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Picture of Repair a Malfunctioning LCD
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This Instructable will show you how to repair a LCD that has dead rows and\or columns using a minimum of time and tools. The example shown here is a small LCD in a cordless telephone, but the same principle can be used in other devices as well.
 
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Step 1: Tools Needed

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This fix can be performed using a minimum of tools. You need only the tools necessary to disassemble the device (in this case only one screwdriver was necessary), a hot-air gun (a powerful hair dryer may work), and a pencil eraser.

Step 2: Disassembly

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Disassemble the device to expose the LCD. Obviously, this step will vary by device. If you are having trouble getting your particular device apart, try Googleing "'yourdevicename' disassembly".

Step 3: Prep the Screen

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Prepare the screen for repair by exposing the ribbon cable on the backside of the screen. In this phone, there is a plastic clip holding the LCD that must be temporarily removed. A plastic-coated paper clip is a handy for holding the LCD down while you work.

Step 4: Repair the Connections

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Using LOW heat (you do not want to melt the ribbon or the solder on the board), slowly heat the ribbon cable where it is connected to the mainboard to soften the glue. At the same time, gently but firmly rub the connection strip with the pencil eraser.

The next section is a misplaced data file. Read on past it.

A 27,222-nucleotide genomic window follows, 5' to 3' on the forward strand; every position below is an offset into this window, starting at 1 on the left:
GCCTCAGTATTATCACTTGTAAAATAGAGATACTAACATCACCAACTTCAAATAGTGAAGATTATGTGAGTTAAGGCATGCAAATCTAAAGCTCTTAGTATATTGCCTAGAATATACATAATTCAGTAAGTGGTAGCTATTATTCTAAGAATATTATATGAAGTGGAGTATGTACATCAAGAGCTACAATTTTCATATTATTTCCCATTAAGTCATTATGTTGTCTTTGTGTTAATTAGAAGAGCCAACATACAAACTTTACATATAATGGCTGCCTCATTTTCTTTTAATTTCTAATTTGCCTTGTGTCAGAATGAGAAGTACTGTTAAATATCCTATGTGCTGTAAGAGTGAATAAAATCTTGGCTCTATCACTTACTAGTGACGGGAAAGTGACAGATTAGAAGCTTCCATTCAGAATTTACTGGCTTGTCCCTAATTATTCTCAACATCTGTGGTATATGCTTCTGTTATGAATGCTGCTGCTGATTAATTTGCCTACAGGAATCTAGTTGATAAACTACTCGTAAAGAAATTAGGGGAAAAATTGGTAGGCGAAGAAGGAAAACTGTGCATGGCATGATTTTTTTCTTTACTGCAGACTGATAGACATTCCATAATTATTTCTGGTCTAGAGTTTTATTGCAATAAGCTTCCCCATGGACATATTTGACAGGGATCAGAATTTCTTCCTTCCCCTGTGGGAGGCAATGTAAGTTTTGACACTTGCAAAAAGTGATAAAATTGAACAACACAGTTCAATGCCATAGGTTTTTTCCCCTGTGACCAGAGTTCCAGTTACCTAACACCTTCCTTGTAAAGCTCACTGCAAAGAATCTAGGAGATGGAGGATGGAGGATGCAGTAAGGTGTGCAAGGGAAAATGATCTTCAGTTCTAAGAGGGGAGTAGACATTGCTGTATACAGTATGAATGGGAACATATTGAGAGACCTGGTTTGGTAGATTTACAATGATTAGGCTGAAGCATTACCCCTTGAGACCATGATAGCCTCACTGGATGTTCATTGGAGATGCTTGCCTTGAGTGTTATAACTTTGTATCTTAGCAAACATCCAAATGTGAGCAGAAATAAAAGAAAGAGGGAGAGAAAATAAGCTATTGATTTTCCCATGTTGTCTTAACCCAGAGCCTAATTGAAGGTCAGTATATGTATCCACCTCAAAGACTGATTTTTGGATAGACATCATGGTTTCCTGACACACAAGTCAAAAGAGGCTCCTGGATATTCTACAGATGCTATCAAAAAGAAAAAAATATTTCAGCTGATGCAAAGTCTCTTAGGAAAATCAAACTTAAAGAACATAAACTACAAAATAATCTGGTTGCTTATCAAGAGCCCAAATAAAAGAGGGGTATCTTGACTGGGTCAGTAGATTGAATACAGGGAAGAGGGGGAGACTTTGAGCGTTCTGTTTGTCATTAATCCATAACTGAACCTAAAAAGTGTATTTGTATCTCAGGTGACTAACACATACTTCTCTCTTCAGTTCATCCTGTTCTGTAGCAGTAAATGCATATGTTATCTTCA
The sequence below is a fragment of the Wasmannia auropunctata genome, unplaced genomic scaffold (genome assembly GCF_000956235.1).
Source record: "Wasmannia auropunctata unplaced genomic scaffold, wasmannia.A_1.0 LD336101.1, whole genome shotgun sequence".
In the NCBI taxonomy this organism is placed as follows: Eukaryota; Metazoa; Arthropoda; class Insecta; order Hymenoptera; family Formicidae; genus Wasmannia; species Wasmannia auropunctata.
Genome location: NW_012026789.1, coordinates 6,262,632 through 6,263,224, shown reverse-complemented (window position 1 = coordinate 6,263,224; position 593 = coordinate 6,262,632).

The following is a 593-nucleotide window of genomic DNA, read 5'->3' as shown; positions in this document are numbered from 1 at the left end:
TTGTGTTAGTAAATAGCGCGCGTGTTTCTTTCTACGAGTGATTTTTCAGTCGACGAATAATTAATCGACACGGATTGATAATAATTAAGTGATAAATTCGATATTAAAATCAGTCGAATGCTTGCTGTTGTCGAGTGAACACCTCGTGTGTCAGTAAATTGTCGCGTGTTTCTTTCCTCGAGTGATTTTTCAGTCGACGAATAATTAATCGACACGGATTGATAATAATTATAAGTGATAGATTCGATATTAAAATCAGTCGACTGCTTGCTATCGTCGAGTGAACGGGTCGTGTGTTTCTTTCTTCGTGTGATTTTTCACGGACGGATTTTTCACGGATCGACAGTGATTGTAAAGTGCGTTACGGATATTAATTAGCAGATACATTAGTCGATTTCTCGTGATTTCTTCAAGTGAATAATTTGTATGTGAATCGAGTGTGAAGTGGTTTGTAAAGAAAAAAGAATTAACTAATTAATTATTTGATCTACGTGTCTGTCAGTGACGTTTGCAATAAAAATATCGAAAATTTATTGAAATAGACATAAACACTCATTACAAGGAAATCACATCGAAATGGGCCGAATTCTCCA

Tips:
1. Try to avoid directing too much hot air onto the LCD itself as this could damage it.
2. Apply enough heat to melt the glue holding the ribbon connection, but not enough to melt the cable itself.
3. If after the first try the problem is not resolved, try rubbing the connections down with something firmer. I repaired two identical phones using this method, and the second one required that I use the back of a plastic screwdriver to force down the connections.

Step 5: Results

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With any luck, your results will be something like this. This repair, including disassembly, took approximately ten minutes to complete and the results are excellent; the screen is 100% functional again.
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PlumsteadT21 days ago

Im struggling with a Casio fx85gt. If anyone can help me, Im at the ribbon stage. If you can help me please reply! Or at least guide me.

Photo on 11-03-2015 at 5.17 pm.jpgPhoto on 11-03-2015 at 5.16 pm.jpgPhoto on 11-03-2015 at 5.17 pm #2.jpg
PlumsteadT21 days ago

Im struggling with a Casio fx85gt. If anyone can help me, Im at the ribbon stage. If you can help me please reply! Or at least guide me.

Photo on 11-03-2015 at 5.17 pm.jpgPhoto on 11-03-2015 at 5.16 pm.jpgPhoto on 11-03-2015 at 5.17 pm #2.jpg
Thanks
JDurbin071 month ago
assbanger1 month ago

Excellent method !!! I recently repaired my trusty CASIO fx-911Z calculator. Tools used – hair dryer. Probably the proper (not too high) temperature is the key, not the pressure itself. My LCD started working properly some time after the heating took place. Probably the adhesive set again properly. Kudoz to you !

SparkyRadar made it!1 month ago